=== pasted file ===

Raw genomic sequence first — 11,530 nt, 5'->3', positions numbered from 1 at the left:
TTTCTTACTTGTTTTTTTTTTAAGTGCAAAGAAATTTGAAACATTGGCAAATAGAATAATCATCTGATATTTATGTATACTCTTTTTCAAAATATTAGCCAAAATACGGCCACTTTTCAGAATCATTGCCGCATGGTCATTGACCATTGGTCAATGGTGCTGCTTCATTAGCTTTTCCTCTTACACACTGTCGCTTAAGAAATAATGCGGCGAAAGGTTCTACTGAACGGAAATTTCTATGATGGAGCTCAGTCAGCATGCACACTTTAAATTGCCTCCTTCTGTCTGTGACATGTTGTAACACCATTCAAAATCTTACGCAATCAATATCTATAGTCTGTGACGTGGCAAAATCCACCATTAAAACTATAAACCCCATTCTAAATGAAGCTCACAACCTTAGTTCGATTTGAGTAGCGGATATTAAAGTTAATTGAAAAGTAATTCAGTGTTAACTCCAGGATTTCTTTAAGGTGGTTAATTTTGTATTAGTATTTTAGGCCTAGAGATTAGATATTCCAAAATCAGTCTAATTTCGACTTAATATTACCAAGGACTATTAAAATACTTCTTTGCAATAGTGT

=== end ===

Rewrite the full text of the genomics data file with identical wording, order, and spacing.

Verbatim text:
Raw genomic sequence first — 11,530 nt, 5'->3', positions numbered from 1 at the left:
TTTCTTACTTGTTTTTTTTTTAAGTGCAAAGAAATTTGAAACATTGGCAAATAGAATAATCATCTGATATTTATGTATACTCTTTTTCAAAATATTAGCCAAAATACGGCCACTTTTCAGAATCATTGCCGCATGGTCATTGACCATTGGTCAATGGTGCTGCTTCATTAGCTTTTCCTCTTACACACTGTCGCTTAAGAAATAATGCGGCGAAAGGTTCTACTGAACGGAAATTTCTATGATGGAGCTCAGTCAGCATGCACACTTTAAATTGCCTCCTTCTGTCTGTGACATGTTGTAACACCATTCAAAATCTTACGCAATCAATATCTATAGTCTGTGACGTGGCAAAATCCACCATTAAAACTATAAACCCCATTCTAAATGAAGCTCACAACCTTAGTTCGATTTGAGTAGCGGATATTAAAGTTAATTGAAAAGTAATTCAGTGTTAACTCCAGGATTTCTTTAAGGTGGTTAATTTTGTATTAGTATTTTAGGCCTAGAGATTAGATATTCCAAAATCAGTCTAATTTCGACTTAATATTACCAAGGACTATTAAAATACTTCTTTGCAATAGTGT